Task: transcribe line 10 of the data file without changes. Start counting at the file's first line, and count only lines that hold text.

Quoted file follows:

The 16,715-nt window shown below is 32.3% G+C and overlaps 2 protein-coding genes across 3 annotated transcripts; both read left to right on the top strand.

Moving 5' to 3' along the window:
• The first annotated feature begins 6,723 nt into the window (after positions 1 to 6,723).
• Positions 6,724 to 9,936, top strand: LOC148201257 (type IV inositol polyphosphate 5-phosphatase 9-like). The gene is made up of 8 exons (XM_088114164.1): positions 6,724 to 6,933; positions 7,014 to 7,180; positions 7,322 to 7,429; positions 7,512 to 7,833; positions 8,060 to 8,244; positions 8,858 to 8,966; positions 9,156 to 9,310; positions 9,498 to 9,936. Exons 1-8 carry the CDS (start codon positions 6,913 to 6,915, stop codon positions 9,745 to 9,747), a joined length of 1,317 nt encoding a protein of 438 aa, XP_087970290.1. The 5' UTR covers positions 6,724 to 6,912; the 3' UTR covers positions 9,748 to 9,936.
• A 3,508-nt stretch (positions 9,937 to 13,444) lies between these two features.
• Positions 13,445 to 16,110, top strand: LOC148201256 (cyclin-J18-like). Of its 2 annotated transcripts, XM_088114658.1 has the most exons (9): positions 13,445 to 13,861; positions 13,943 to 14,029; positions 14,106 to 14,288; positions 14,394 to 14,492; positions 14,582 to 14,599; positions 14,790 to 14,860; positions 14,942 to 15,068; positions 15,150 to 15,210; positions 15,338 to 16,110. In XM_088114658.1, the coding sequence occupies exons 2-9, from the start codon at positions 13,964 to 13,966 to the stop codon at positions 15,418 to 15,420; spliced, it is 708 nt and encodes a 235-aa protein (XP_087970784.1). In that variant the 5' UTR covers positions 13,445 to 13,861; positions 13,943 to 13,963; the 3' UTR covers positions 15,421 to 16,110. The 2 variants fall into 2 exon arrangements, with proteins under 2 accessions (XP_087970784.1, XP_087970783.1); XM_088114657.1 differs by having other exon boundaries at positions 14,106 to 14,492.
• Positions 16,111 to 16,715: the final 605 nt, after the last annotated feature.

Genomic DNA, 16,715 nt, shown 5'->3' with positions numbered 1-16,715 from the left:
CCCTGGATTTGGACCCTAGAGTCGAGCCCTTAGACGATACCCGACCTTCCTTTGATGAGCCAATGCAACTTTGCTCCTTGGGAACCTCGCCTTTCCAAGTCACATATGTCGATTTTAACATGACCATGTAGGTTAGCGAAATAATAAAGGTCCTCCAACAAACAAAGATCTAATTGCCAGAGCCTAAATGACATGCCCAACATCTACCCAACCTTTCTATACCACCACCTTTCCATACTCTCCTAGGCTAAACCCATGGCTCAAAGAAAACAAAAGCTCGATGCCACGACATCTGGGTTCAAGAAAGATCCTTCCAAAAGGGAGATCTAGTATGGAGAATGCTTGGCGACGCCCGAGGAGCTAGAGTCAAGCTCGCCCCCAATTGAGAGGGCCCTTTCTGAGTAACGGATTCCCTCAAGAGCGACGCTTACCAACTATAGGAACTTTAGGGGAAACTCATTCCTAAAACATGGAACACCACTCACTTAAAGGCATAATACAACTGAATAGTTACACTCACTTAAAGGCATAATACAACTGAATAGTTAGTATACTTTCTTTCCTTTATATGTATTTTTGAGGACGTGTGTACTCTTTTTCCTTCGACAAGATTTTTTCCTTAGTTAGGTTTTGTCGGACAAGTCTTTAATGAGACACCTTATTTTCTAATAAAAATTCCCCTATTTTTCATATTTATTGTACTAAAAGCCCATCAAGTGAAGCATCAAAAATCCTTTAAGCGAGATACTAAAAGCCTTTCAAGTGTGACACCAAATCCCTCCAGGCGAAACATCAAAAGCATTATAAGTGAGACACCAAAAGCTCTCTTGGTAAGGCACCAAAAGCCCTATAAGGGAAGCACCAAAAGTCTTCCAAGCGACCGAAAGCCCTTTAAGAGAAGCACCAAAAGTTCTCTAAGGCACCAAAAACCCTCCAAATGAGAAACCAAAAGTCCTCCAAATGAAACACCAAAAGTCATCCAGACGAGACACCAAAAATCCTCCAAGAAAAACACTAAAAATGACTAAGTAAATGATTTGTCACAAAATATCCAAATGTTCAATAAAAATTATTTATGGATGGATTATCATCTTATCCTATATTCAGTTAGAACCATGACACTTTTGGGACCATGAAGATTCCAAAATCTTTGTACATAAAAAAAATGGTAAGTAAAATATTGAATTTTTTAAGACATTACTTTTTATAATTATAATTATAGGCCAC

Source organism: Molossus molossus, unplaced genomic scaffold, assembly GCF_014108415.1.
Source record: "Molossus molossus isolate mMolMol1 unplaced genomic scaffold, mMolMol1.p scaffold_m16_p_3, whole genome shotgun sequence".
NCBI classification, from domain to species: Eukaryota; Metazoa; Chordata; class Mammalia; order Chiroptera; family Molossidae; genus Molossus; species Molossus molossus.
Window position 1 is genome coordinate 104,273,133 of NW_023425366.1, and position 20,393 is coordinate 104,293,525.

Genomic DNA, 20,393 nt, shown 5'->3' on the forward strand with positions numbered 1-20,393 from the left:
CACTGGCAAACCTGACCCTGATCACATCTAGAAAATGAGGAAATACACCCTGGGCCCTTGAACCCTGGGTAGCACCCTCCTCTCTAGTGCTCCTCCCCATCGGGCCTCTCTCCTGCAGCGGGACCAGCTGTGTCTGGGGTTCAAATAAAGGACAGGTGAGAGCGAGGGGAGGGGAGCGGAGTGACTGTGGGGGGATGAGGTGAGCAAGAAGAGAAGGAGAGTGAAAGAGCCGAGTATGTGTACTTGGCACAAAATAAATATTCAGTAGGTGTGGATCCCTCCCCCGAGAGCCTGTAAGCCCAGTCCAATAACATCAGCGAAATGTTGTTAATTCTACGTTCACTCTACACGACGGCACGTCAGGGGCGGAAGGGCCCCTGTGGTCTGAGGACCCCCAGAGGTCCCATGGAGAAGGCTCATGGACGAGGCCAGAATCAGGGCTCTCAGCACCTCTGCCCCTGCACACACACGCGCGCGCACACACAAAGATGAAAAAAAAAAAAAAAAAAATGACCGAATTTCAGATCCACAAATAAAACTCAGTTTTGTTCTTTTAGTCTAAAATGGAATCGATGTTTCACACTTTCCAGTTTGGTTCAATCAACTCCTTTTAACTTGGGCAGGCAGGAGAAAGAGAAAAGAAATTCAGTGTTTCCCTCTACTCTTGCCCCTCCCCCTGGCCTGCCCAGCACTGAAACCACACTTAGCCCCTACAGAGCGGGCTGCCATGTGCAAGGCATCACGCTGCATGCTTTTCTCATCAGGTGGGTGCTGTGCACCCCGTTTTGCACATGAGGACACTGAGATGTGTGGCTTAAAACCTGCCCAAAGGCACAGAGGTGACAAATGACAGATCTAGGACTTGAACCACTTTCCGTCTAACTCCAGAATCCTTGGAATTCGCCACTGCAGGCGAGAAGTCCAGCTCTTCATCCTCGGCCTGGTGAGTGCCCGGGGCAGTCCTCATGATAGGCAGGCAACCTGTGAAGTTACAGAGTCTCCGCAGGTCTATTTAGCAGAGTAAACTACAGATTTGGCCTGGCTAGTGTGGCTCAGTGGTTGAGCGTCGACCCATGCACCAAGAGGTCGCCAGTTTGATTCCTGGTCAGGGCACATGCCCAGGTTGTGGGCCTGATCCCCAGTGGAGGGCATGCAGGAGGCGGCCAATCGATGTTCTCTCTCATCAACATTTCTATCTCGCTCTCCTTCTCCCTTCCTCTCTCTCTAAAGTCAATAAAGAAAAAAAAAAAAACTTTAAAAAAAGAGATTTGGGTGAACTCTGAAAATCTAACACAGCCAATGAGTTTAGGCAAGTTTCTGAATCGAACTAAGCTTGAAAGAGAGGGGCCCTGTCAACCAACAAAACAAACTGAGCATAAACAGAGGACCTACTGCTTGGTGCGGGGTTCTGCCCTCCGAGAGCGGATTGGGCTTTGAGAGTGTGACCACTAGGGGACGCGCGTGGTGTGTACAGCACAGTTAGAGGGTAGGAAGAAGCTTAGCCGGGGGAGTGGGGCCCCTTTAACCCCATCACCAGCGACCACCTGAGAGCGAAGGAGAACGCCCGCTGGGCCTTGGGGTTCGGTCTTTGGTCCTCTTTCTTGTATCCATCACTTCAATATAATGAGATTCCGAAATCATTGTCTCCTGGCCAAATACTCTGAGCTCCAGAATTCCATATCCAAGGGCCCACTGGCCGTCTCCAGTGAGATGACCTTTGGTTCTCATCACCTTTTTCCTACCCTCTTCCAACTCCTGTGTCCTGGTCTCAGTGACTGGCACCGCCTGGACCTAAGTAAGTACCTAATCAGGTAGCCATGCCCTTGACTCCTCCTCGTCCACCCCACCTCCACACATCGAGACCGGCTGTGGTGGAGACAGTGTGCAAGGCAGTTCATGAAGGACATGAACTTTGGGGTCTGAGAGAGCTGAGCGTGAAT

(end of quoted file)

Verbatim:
Source organism: Molossus molossus, unplaced genomic scaffold, assembly GCF_014108415.1.